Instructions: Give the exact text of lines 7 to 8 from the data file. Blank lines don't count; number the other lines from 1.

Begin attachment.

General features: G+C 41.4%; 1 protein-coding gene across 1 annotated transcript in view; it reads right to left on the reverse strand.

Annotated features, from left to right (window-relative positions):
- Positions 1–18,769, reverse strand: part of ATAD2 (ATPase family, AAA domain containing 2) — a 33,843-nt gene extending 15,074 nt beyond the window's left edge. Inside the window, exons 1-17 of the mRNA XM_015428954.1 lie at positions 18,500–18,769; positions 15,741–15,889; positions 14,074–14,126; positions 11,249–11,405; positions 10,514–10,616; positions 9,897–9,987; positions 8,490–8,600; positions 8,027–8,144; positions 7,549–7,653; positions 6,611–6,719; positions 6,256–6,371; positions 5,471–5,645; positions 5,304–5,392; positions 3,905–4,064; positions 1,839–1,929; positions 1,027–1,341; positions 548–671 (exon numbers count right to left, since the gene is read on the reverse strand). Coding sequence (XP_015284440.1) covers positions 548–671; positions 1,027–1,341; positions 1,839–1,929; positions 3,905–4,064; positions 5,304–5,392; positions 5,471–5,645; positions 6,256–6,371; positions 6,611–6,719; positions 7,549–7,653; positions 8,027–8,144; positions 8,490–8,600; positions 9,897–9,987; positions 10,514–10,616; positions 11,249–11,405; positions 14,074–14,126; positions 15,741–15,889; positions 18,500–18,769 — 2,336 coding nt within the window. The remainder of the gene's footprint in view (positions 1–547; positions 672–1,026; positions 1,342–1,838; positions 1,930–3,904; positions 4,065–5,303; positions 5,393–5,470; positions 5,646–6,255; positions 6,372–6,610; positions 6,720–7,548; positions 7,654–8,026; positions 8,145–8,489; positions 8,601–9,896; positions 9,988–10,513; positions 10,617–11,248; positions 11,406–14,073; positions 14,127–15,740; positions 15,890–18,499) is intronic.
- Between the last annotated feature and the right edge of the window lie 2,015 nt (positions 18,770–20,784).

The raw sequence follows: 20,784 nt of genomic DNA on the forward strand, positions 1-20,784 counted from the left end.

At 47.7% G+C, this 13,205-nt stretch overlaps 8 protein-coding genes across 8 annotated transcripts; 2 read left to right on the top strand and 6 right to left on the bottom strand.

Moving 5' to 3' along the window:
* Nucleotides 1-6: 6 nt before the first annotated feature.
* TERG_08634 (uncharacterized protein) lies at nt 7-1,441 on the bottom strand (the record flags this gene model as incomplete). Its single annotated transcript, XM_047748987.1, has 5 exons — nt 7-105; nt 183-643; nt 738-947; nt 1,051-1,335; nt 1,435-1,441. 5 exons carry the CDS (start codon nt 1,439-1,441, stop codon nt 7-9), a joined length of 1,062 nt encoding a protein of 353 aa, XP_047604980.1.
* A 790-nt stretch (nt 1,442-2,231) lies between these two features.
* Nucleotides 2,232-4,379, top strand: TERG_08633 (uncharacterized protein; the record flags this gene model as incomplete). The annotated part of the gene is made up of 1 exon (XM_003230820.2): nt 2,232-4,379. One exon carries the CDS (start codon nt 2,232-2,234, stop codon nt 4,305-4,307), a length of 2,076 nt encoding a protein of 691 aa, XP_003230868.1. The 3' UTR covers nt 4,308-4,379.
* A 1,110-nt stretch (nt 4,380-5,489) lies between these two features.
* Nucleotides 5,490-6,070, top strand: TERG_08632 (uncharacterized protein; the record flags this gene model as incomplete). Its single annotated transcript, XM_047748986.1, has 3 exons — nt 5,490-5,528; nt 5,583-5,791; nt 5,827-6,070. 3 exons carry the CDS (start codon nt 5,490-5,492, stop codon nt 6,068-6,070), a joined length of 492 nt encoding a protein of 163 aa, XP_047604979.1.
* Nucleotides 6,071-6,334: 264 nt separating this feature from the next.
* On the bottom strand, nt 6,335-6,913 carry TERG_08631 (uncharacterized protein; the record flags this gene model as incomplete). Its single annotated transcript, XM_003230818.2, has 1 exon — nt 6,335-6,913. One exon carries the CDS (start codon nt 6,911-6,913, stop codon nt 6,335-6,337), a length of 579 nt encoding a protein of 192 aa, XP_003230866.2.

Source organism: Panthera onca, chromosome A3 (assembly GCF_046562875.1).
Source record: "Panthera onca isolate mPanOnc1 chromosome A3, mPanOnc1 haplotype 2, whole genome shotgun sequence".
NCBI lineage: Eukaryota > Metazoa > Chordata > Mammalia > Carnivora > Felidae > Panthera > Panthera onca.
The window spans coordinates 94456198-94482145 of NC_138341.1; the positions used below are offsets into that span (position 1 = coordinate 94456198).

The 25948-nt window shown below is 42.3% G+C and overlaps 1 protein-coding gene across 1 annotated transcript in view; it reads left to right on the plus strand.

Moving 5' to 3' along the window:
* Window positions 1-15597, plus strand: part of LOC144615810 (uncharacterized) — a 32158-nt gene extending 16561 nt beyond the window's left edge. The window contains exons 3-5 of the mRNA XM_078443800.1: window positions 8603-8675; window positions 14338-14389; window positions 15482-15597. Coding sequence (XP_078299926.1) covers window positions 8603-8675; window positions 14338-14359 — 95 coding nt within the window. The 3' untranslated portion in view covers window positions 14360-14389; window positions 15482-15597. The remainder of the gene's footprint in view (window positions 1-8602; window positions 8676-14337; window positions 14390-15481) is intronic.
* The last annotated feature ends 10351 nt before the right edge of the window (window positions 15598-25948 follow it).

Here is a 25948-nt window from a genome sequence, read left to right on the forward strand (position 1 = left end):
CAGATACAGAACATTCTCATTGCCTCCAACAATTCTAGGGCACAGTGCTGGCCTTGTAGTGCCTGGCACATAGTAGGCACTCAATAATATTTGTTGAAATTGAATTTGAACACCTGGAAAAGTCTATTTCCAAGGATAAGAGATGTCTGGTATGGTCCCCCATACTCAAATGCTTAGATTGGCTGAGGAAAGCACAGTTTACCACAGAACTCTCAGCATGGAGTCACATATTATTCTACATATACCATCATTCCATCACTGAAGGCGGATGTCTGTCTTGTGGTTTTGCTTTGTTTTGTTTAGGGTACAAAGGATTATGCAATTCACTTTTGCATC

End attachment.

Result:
Moving 5' to 3' along the window:
* Nucleotides 1-6: 6 nt before the first annotated feature.